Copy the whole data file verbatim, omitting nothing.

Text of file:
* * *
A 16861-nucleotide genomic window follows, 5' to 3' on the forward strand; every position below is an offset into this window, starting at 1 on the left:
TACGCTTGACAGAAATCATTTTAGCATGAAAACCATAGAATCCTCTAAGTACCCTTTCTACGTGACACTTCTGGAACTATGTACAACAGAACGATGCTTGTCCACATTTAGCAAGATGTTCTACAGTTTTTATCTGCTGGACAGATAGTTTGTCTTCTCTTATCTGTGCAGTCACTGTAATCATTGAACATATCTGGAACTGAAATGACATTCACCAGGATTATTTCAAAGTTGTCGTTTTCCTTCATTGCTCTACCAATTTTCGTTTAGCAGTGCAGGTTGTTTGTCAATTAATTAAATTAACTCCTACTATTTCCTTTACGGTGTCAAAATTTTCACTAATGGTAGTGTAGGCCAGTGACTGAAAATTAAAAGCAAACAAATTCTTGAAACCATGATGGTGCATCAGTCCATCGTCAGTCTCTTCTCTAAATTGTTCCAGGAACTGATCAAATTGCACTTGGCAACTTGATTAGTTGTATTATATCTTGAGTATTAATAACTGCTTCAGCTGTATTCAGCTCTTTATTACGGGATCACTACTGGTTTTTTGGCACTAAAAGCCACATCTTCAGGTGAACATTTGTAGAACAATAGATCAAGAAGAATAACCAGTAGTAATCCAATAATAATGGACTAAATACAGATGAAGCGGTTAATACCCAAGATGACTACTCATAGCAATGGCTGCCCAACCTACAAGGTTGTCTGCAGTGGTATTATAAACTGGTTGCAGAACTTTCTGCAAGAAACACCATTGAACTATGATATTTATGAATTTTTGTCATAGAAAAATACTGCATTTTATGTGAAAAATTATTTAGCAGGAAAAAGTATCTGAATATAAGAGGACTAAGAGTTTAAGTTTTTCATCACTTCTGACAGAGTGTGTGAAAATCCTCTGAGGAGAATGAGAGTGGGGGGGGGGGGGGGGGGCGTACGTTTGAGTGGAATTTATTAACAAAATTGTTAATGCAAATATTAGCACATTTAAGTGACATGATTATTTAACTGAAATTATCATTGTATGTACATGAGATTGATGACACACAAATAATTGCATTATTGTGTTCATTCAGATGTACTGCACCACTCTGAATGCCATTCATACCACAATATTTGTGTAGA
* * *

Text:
A 16861-nucleotide genomic window follows, 5' to 3' on the forward strand; every position below is an offset into this window, starting at 1 on the left:
TACGCTTGACAGAAATCATTTTAGCATGAAAACCATAGAATCCTCTAAGTACCCTTTCTACGTGACACTTCTGGAACTATGTACAACAGAACGATGCTTGTCCACATTTAGCAAGATGTTCTACAGTTTTTATCTGCTGGACAGATAGTTTGTCTTCTCTTATCTGTGCAGTCACTGTAATCATTGAACATATCTGGAACTGAAATGACATTCACCAGGATTATTTCAAAGTTGTCGTTTTCCTTCATTGCTCTACCAATTTTCGTTTAGCAGTGCAGGTTGTTTGTCAATTAATTAAATTAACTCCTACTATTTCCTTTACGGTGTCAAAATTTTCACTAATGGTAGTGTAGGCCAGTGACTGAAAATTAAAAGCAAACAAATTCTTGAAACCATGATGGTGCATCAGTCCATCGTCAGTCTCTTCTCTAAATTGTTCCAGGAACTGATCAAATTGCACTTGGCAACTTGATTAGTTGTATTATATCTTGAGTATTAATAACTGCTTCAGCTGTATTCAGCTCTTTATTACGGGATCACTACTGGTTTTTTGGCACTAAAAGCCACATCTTCAGGTGAACATTTGTAGAACAATAGATCAAGAAGAATAACCAGTAGTAATCCAATAATAATGGACTAAATACAGATGAAGCGGTTAATACCCAAGATGACTACTCATAGCAATGGCTGCCCAACCTACAAGGTTGTCTGCAGTGGTATTATAAACTGGTTGCAGAACTTTCTGCAAGAAACACCATTGAACTATGATATTTATGAATTTTTGTCATAGAAAAATACTGCATTTTATGTGAAAAATTATTTAGCAGGAAAAAGTATCTGAATATAAGAGGACTAAGAGTTTAAGTTTTTCATCACTTCTGACAGAGTGTGTGAAAATCCTCTGAGGAGAATGAGAGTGGGGGGGGGGGGGGGGGGCGTACGTTTGAGTGGAATTTATTAACAAAATTGTTAATGCAAATATTAGCACATTTAAGTGACATGATTATTTAACTGAAATTATCATTGTATGTACATGAGATTGATGACACACAAATAATTGCATTATTGTGTTCATTCAGATGTACTGCACCACTCTGAATGCCATTCATACCACAATATTTGTGTAGA